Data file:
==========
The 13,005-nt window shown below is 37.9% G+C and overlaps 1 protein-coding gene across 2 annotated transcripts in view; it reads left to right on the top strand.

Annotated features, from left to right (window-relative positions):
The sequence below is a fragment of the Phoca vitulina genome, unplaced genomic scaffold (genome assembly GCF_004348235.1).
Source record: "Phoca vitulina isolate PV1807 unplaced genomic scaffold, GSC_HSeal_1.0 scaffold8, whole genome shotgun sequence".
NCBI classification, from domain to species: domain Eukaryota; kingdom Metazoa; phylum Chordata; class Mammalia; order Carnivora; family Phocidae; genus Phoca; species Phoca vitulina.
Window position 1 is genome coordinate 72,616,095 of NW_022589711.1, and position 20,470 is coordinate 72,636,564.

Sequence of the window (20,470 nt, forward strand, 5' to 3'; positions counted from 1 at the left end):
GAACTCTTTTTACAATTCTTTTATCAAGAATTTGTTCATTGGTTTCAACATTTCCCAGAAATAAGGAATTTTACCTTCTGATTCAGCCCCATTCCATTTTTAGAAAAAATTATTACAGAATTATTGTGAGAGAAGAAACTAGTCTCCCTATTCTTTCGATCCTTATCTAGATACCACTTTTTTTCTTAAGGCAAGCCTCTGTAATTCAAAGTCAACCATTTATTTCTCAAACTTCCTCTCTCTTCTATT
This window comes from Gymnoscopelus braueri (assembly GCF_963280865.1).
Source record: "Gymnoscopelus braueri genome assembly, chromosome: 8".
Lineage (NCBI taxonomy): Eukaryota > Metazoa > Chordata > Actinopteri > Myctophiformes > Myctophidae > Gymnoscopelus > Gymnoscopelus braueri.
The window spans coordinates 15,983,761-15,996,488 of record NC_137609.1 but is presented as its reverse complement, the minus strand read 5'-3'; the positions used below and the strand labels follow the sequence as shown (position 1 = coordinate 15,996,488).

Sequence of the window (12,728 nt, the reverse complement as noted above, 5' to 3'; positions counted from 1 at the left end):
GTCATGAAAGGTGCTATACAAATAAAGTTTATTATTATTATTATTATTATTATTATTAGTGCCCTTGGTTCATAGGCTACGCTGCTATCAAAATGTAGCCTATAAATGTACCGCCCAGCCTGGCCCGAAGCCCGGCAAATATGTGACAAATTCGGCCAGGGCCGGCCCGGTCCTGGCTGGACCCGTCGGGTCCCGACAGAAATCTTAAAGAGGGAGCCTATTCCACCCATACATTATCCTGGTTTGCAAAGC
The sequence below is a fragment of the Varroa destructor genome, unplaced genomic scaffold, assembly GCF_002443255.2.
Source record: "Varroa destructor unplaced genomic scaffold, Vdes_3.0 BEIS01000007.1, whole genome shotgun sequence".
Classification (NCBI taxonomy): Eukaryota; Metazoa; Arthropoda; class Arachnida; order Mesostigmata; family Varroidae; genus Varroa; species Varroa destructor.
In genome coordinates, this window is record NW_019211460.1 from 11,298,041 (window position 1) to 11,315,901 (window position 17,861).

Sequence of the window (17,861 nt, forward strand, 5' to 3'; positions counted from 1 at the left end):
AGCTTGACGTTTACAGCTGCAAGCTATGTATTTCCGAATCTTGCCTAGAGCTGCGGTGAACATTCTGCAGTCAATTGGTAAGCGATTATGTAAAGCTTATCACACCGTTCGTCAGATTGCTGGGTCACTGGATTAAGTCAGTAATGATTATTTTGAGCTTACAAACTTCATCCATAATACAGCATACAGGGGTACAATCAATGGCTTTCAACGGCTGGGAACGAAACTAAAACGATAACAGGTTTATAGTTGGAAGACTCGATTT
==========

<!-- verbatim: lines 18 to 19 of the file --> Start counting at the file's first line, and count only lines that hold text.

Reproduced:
In genome coordinates, this window is record NW_019211460.1 from 11,298,041 (window position 1) to 11,315,901 (window position 17,861).

Sequence of the window (17,861 nt, forward strand, 5' to 3'; positions counted from 1 at the left end):